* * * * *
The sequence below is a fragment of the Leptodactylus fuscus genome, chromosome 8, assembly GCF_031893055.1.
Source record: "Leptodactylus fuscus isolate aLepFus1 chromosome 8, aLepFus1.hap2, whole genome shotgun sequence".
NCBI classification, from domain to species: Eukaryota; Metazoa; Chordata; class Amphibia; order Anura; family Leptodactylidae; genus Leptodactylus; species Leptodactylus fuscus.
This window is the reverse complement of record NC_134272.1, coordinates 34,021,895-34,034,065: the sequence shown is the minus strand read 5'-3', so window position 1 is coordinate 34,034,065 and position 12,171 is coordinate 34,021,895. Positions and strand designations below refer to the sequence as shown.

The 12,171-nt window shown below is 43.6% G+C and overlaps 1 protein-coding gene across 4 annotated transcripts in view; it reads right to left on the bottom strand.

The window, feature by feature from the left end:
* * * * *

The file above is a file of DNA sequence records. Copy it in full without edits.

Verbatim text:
The sequence below is a fragment of the Leptodactylus fuscus genome, chromosome 8, assembly GCF_031893055.1.
Source record: "Leptodactylus fuscus isolate aLepFus1 chromosome 8, aLepFus1.hap2, whole genome shotgun sequence".
NCBI classification, from domain to species: Eukaryota; Metazoa; Chordata; class Amphibia; order Anura; family Leptodactylidae; genus Leptodactylus; species Leptodactylus fuscus.
This window is the reverse complement of record NC_134272.1, coordinates 34,021,895-34,034,065: the sequence shown is the minus strand read 5'-3', so window position 1 is coordinate 34,034,065 and position 12,171 is coordinate 34,021,895. Positions and strand designations below refer to the sequence as shown.

The 12,171-nt window shown below is 43.6% G+C and overlaps 1 protein-coding gene across 4 annotated transcripts in view; it reads right to left on the bottom strand.

The window, feature by feature from the left end: